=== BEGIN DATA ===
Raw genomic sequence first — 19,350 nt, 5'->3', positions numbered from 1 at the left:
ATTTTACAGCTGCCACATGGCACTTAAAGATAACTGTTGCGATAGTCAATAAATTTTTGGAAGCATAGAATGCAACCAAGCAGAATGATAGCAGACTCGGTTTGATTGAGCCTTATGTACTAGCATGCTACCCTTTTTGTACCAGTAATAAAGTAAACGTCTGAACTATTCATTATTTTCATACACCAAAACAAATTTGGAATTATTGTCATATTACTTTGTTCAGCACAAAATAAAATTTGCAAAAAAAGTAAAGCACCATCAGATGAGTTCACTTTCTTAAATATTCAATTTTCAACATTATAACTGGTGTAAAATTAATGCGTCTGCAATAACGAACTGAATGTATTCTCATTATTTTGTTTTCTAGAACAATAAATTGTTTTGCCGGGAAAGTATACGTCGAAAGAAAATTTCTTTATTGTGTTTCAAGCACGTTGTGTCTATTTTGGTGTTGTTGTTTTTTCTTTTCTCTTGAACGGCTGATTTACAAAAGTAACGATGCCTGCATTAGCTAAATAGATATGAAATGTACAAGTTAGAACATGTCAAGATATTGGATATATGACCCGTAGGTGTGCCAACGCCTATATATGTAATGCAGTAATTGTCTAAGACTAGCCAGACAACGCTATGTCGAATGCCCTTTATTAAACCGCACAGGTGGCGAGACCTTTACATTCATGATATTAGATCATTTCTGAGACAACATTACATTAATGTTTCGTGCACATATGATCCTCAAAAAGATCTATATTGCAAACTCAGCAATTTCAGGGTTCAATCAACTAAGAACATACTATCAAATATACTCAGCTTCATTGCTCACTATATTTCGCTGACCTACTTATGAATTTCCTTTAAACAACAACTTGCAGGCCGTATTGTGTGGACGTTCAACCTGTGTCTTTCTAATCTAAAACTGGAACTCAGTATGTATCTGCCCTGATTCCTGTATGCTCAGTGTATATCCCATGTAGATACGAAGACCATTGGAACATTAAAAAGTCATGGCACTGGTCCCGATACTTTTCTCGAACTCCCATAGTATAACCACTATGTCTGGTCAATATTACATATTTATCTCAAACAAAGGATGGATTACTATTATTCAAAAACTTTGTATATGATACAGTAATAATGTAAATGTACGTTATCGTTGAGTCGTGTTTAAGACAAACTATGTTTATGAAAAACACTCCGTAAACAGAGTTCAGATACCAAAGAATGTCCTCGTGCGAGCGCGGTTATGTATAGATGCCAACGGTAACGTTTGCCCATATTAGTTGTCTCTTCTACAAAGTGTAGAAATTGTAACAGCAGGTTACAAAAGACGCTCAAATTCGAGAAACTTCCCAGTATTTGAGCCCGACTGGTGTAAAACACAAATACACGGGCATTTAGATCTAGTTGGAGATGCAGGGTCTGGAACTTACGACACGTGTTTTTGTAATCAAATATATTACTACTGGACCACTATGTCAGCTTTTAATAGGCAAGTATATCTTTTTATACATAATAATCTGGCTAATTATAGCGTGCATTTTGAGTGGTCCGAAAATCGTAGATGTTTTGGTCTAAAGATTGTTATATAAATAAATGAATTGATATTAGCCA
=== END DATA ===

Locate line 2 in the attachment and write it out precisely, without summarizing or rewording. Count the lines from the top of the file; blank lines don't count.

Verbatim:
ATTTTACAGCTGCCACATGGCACTTAAAGATAACTGTTGCGATAGTCAATAAATTTTTGGAAGCATAGAATGCAACCAAGCAGAATGATAGCAGACTCGGTTTGATTGAGCCTTATGTACTAGCATGCTACCCTTTTTGTACCAGTAATAAAGTAAACGTCTGAACTATTCATTATTTTCATACACCAAAACAAATTTGGAATTATTGTCATATTACTTTGTTCAGCACAAAATAAAATTTGCAAAAAAAGTAAAGCACCATCAGATGAGTTCACTTTCTTAAATATTCAATTTTCAACATTATAACTGGTGTAAAATTAATGCGTCTGCAATAACGAACTGAATGTATTCTCATTATTTTGTTTTCTAGAACAATAAATTGTTTTGCCGGGAAAGTATACGTCGAAAGAAAATTTCTTTATTGTGTTTCAAGCACGTTGTGTCTATTTTGGTGTTGTTGTTTTTTCTTTTCTCTTGAACGGCTGATTTACAAAAGTAACGATGCCTGCATTAGCTAAATAGATATGAAATGTACAAGTTAGAACATGTCAAGATATTGGATATATGACCCGTAGGTGTGCCAACGCCTATATATGTAATGCAGTAATTGTCTAAGACTAGCCAGACAACGCTATGTCGAATGCCCTTTATTAAACCGCACAGGTGGCGAGACCTTTACATTCATGATATTAGATCATTTCTGAGACAACATTACATTAATGTTTCGTGCACATATGATCCTCAAAAAGATCTATATTGCAAACTCAGCAATTTCAGGGTTCAATCAACTAAGAACATACTATCAAATATACTCAGCTTCATTGCTCACTATATTTCGCTGACCTACTTATGAATTTCCTTTAAACAACAACTTGCAGGCCGTATTGTGTGGACGTTCAACCTGTGTCTTTCTAATCTAAAACTGGAACTCAGTATGTATCTGCCCTGATTCCTGTATGCTCAGTGTATATCCCATGTAGATACGAAGACCATTGGAACATTAAAAAGTCATGGCACTGGTCCCGATACTTTTCTCGAACTCCCATAGTATAACCACTATGTCTGGTCAATATTACATATTTATCTCAAACAAAGGATGGATTACTATTATTCAAAAACTTTGTATATGATACAGTAATAATGTAAATGTACGTTATCGTTGAGTCGTGTTTAAGACAAACTATGTTTATGAAAAACACTCCGTAAACAGAGTTCAGATACCAAAGAATGTCCTCGTGCGAGCGCGGTTATGTATAGATGCCAACGGTAACGTTTGCCCATATTAGTTGTCTCTTCTACAAAGTGTAGAAATTGTAACAGCAGGTTACAAAAGACGCTCAAATTCGAGAAACTTCCCAGTATTTGAGCCCGACTGGTGTAAAACACAAATACACGGGCATTTAGATCTAGTTGGAGATGCAGGGTCTGGAACTTACGACACGTGTTTTTGTAATCAAATATATTACTACTGGACCACTATGTCAGCTTTTAATAGGCAAGTATATCTTTTTATACATAATAATCTGGCTAATTATAGCGTGCATTTTGAGTGGTCCGAAAATCGTAGATGTTTTGGTCTAAAGATTGTTATATAAATAAATGAATTGATATTAGCCA